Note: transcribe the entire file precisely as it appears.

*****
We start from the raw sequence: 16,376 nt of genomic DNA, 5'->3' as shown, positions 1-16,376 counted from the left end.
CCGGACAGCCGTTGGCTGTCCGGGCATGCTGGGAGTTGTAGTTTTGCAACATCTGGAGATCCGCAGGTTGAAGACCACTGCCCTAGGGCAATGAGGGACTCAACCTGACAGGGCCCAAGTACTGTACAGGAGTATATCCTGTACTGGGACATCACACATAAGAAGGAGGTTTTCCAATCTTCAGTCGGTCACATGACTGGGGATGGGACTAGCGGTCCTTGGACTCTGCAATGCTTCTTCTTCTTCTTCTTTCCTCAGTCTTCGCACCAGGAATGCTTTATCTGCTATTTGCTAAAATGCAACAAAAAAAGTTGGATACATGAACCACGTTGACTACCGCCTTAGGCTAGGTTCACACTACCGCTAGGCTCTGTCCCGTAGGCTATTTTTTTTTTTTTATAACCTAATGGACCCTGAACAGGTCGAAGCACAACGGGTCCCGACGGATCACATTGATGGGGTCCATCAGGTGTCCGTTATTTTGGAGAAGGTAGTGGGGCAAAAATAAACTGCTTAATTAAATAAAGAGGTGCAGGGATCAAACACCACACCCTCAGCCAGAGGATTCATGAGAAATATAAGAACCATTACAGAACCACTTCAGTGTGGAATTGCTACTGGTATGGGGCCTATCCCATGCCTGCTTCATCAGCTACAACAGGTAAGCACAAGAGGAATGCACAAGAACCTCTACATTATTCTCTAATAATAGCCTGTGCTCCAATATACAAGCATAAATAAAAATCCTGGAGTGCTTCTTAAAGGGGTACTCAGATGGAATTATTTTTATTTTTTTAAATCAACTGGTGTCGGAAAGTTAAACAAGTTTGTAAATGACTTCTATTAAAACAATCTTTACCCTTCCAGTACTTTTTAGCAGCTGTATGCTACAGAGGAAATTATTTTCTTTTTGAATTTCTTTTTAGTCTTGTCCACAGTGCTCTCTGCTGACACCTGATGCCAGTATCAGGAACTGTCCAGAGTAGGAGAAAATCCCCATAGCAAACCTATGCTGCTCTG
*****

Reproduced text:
We start from the raw sequence: 16,376 nt of genomic DNA, 5'->3' as shown, positions 1-16,376 counted from the left end.
CCGGACAGCCGTTGGCTGTCCGGGCATGCTGGGAGTTGTAGTTTTGCAACATCTGGAGATCCGCAGGTTGAAGACCACTGCCCTAGGGCAATGAGGGACTCAACCTGACAGGGCCCAAGTACTGTACAGGAGTATATCCTGTACTGGGACATCACACATAAGAAGGAGGTTTTCCAATCTTCAGTCGGTCACATGACTGGGGATGGGACTAGCGGTCCTTGGACTCTGCAATGCTTCTTCTTCTTCTTCTTTCCTCAGTCTTCGCACCAGGAATGCTTTATCTGCTATTTGCTAAAATGCAACAAAAAAAGTTGGATACATGAACCACGTTGACTACCGCCTTAGGCTAGGTTCACACTACCGCTAGGCTCTGTCCCGTAGGCTATTTTTTTTTTTTTATAACCTAATGGACCCTGAACAGGTCGAAGCACAACGGGTCCCGACGGATCACATTGATGGGGTCCATCAGGTGTCCGTTATTTTGGAGAAGGTAGTGGGGCAAAAATAAACTGCTTAATTAAATAAAGAGGTGCAGGGATCAAACACCACACCCTCAGCCAGAGGATTCATGAGAAATATAAGAACCATTACAGAACCACTTCAGTGTGGAATTGCTACTGGTATGGGGCCTATCCCATGCCTGCTTCATCAGCTACAACAGGTAAGCACAAGAGGAATGCACAAGAACCTCTACATTATTCTCTAATAATAGCCTGTGCTCCAATATACAAGCATAAATAAAAATCCTGGAGTGCTTCTTAAAGGGGTACTCAGATGGAATTATTTTTATTTTTTTAAATCAACTGGTGTCGGAAAGTTAAACAAGTTTGTAAATGACTTCTATTAAAACAATCTTTACCCTTCCAGTACTTTTTAGCAGCTGTATGCTACAGAGGAAATTATTTTCTTTTTGAATTTCTTTTTAGTCTTGTCCACAGTGCTCTCTGCTGACACCTGATGCCAGTATCAGGAACTGTCCAGAGTAGGAGAAAATCCCCATAGCAAACCTATGCTGCTCTG